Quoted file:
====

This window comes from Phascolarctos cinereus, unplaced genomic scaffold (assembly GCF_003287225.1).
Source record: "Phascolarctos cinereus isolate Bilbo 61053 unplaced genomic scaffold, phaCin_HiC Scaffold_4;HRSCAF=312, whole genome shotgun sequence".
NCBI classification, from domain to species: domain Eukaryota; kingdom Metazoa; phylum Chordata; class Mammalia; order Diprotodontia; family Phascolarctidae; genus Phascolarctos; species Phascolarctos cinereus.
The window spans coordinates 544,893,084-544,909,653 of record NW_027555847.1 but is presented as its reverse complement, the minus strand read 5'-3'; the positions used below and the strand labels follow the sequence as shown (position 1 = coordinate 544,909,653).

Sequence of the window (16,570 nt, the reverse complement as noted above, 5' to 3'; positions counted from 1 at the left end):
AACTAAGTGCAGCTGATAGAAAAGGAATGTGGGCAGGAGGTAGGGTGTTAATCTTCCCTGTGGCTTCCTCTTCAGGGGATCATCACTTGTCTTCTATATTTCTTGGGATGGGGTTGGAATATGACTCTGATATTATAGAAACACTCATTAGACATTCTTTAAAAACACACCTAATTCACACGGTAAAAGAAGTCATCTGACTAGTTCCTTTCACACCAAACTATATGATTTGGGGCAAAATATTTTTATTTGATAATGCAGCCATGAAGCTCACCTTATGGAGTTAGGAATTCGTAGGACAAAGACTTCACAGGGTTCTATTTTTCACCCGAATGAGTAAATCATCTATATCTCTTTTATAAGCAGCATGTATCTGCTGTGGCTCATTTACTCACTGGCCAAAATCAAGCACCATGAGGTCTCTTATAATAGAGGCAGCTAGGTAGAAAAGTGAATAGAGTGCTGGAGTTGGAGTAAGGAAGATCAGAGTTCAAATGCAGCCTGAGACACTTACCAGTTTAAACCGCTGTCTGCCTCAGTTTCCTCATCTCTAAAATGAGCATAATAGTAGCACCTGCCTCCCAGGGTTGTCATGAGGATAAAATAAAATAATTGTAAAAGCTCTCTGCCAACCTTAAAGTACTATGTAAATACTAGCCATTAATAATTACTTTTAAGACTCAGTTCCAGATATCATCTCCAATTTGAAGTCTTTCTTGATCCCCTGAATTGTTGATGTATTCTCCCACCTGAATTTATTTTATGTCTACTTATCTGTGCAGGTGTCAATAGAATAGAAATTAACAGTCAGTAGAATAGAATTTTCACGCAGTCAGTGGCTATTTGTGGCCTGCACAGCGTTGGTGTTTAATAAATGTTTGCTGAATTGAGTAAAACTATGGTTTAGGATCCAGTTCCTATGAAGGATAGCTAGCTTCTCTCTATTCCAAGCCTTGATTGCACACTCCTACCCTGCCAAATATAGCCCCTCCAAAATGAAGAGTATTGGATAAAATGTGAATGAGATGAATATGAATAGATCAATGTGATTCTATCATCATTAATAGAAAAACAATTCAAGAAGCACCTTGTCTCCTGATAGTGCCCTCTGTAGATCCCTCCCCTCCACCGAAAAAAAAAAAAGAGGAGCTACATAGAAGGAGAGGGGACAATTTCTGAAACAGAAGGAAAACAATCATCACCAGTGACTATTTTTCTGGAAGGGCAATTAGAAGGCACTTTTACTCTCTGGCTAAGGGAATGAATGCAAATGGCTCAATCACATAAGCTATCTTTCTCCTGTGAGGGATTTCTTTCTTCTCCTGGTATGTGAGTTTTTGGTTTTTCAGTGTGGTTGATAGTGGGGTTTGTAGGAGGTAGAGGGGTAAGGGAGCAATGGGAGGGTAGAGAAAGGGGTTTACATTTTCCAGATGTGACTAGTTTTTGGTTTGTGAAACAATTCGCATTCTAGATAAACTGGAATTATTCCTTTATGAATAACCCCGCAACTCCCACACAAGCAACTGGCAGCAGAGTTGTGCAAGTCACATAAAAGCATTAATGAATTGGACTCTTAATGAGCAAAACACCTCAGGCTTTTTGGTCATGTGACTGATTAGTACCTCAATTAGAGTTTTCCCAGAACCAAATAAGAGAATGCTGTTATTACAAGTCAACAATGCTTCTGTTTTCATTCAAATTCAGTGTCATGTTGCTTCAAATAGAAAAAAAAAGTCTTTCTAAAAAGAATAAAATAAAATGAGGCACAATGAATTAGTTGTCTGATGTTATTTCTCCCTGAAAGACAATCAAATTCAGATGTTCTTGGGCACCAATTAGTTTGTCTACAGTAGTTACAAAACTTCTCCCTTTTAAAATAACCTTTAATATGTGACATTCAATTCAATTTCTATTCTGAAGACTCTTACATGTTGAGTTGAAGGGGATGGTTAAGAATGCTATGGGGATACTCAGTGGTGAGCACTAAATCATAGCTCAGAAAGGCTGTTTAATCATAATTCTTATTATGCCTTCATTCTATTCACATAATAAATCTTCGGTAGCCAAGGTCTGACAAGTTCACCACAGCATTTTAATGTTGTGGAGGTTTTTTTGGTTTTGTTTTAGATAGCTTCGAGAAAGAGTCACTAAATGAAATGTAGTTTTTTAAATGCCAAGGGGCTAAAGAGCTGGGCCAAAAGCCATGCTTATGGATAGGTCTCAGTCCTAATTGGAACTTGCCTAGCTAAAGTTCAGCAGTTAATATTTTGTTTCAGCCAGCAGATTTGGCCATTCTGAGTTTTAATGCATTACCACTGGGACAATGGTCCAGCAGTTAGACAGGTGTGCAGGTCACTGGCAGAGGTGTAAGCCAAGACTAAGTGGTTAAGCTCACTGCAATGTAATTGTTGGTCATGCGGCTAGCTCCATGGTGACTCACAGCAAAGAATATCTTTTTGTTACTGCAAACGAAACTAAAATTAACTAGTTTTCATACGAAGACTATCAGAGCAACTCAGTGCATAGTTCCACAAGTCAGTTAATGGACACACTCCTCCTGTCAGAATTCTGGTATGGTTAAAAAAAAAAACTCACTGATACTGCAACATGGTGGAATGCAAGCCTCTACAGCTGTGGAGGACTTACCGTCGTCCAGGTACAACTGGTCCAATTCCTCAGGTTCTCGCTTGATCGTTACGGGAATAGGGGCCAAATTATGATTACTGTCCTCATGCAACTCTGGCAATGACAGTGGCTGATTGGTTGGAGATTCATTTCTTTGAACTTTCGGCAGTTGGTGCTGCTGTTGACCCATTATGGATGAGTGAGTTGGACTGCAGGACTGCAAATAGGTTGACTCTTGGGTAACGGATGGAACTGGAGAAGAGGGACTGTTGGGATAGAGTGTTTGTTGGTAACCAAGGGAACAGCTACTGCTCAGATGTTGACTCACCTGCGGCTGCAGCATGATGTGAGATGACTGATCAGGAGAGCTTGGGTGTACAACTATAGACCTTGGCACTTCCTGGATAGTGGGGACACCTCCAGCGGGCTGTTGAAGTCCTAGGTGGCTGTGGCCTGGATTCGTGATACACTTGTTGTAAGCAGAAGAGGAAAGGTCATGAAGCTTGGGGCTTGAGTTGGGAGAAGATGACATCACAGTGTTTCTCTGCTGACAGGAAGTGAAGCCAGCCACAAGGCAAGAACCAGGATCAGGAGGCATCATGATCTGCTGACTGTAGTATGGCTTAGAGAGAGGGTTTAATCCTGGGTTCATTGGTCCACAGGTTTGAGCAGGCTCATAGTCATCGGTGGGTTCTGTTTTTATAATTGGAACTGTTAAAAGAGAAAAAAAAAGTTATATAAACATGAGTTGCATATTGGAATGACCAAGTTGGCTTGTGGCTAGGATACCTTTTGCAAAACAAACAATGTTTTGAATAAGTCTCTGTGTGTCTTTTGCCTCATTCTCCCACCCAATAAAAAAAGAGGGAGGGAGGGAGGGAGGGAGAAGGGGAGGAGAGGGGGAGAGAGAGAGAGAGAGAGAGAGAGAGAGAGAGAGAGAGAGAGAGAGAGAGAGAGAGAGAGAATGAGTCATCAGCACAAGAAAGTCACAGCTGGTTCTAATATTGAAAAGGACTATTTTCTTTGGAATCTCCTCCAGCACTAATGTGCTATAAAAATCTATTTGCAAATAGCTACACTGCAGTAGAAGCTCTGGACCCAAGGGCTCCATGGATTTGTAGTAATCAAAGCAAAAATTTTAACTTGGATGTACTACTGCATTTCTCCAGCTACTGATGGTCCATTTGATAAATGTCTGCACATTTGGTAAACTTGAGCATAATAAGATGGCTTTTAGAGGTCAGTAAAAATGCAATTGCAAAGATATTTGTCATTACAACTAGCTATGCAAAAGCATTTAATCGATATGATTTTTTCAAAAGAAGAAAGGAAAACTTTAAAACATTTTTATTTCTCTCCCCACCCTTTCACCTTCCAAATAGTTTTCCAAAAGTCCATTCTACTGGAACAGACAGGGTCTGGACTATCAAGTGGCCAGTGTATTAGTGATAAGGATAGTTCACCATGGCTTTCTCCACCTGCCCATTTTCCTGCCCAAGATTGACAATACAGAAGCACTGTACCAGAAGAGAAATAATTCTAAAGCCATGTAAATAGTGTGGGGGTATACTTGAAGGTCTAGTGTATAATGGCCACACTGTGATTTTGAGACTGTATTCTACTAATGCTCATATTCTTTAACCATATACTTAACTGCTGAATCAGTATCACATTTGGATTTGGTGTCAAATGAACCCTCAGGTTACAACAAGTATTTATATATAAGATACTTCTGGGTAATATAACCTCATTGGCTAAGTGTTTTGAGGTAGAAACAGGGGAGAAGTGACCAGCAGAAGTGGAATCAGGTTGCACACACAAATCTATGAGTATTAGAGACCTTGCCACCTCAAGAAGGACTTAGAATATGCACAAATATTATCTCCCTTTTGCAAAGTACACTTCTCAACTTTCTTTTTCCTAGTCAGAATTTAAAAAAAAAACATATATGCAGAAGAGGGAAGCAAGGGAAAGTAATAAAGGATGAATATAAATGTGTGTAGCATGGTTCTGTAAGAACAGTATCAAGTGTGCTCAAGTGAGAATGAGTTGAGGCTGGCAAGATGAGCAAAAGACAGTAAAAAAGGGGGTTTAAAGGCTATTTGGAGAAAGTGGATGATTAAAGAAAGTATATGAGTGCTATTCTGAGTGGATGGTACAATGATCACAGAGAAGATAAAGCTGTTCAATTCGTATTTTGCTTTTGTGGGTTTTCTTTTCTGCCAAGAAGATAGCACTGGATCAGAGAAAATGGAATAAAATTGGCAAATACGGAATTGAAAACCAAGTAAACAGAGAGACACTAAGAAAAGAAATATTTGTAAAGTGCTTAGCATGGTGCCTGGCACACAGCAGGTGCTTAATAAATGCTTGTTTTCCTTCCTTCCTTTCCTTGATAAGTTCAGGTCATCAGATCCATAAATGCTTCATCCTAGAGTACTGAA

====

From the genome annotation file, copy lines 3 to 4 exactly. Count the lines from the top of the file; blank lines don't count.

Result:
NCBI classification, from domain to species: domain Eukaryota; kingdom Metazoa; phylum Chordata; class Mammalia; order Diprotodontia; family Phascolarctidae; genus Phascolarctos; species Phascolarctos cinereus.
The window spans coordinates 544,893,084-544,909,653 of record NW_027555847.1 but is presented as its reverse complement, the minus strand read 5'-3'; the positions used below and the strand labels follow the sequence as shown (position 1 = coordinate 544,909,653).